In 1944, Sergeant Sánchez, now a member of the Army Air Corps, was chosen for another special duty assignment. This time, his bilingual abilities proved to be valuable skills in supporting the U.S. key objective of building goodwill in Central and South American countries.

Assigned first to Panama and then to Costa Rica, his job was to train police and military forces of Spanish-speaking countries in weapons training and tactics. He also served as the principal interpreter for the Chief of the Military Mission in Costa Rica. Following his discharge after the war, he chose to stay in Costa Rica, got married, and started a family. Eventually, he returned to the place where it all began, his beloved San Ygnacio.

Another San Ygnacio native, Alfredo A. Salinas, paid the supreme sacrifice for his country. As many young men his age, Alfredo enlisted in the U.S. Navy when he received the call to duty. Significantly, he was wounded, recovered, and continued performing his duties aboard the USS Indianapolis. For readers who are unfamiliar with this ship’s heroic story, the short summary below is provided.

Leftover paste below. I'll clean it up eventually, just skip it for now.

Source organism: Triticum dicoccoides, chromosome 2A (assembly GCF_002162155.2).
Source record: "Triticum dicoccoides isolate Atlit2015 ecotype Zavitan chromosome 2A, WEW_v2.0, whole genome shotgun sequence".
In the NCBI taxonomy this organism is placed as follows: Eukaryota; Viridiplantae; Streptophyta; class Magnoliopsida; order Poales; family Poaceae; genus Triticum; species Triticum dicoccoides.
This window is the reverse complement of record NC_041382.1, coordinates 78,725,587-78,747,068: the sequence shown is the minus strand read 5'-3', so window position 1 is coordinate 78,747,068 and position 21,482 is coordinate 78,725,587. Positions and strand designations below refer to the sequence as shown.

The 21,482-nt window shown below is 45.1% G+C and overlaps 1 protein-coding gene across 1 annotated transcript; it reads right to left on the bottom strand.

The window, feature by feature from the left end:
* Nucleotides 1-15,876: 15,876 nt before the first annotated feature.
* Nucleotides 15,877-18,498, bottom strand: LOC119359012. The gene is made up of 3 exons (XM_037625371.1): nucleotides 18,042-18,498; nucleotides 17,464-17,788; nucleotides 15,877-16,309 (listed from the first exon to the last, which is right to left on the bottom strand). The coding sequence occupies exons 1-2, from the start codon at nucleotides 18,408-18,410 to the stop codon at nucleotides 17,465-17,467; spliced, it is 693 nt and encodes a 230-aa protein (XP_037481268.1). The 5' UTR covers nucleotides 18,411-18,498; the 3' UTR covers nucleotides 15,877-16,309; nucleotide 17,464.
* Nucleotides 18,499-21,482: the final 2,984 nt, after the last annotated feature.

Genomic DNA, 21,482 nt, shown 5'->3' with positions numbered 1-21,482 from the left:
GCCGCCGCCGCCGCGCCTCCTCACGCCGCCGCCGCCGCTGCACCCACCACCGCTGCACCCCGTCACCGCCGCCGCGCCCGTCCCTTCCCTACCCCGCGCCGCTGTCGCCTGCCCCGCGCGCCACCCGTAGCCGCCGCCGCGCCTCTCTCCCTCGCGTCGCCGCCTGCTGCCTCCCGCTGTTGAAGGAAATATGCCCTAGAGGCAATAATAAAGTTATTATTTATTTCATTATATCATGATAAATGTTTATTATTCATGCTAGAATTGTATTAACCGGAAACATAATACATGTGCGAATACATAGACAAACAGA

The USS Indianapolis was a Navy heavy cruiser, commissioned in 1931. It was part of the Fifth Fleet in the Pacific. In 1945, the Indianapolis undertook a top secret mission to Tinian Island in the Northern Mariana Island group. Their cargo consisted of vital parts of Little Boy, the first U.S. atomic bomb ever used in combat.